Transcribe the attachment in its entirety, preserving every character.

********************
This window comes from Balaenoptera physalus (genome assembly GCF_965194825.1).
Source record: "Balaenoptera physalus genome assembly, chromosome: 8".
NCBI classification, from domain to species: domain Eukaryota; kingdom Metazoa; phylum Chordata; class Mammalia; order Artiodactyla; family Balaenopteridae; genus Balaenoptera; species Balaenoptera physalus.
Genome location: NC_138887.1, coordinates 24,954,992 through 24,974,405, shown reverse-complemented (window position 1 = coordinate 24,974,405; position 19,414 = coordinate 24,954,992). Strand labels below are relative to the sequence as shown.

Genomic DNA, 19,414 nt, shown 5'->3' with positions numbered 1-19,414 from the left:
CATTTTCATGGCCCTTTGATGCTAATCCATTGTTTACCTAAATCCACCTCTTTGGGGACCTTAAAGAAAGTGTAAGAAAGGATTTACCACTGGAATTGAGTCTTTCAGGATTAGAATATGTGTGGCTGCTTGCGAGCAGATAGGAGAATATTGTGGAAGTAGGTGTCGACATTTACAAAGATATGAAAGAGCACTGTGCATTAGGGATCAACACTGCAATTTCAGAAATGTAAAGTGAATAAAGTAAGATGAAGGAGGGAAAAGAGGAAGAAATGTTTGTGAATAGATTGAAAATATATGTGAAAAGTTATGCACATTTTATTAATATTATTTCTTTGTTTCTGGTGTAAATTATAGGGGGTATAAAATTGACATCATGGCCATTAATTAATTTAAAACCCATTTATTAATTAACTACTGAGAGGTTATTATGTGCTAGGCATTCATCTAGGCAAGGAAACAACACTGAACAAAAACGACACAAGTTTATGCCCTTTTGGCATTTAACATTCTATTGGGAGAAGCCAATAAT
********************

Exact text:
This window comes from Balaenoptera physalus (genome assembly GCF_965194825.1).
Source record: "Balaenoptera physalus genome assembly, chromosome: 8".
NCBI classification, from domain to species: domain Eukaryota; kingdom Metazoa; phylum Chordata; class Mammalia; order Artiodactyla; family Balaenopteridae; genus Balaenoptera; species Balaenoptera physalus.
Genome location: NC_138887.1, coordinates 24,954,992 through 24,974,405, shown reverse-complemented (window position 1 = coordinate 24,974,405; position 19,414 = coordinate 24,954,992). Strand labels below are relative to the sequence as shown.

Genomic DNA, 19,414 nt, shown 5'->3' with positions numbered 1-19,414 from the left:
CATTTTCATGGCCCTTTGATGCTAATCCATTGTTTACCTAAATCCACCTCTTTGGGGACCTTAAAGAAAGTGTAAGAAAGGATTTACCACTGGAATTGAGTCTTTCAGGATTAGAATATGTGTGGCTGCTTGCGAGCAGATAGGAGAATATTGTGGAAGTAGGTGTCGACATTTACAAAGATATGAAAGAGCACTGTGCATTAGGGATCAACACTGCAATTTCAGAAATGTAAAGTGAATAAAGTAAGATGAAGGAGGGAAAAGAGGAAGAAATGTTTGTGAATAGATTGAAAATATATGTGAAAAGTTATGCACATTTTATTAATATTATTTCTTTGTTTCTGGTGTAAATTATAGGGGGTATAAAATTGACATCATGGCCATTAATTAATTTAAAACCCATTTATTAATTAACTACTGAGAGGTTATTATGTGCTAGGCATTCATCTAGGCAAGGAAACAACACTGAACAAAAACGACACAAGTTTATGCCCTTTTGGCATTTAACATTCTATTGGGAGAAGCCAATAAT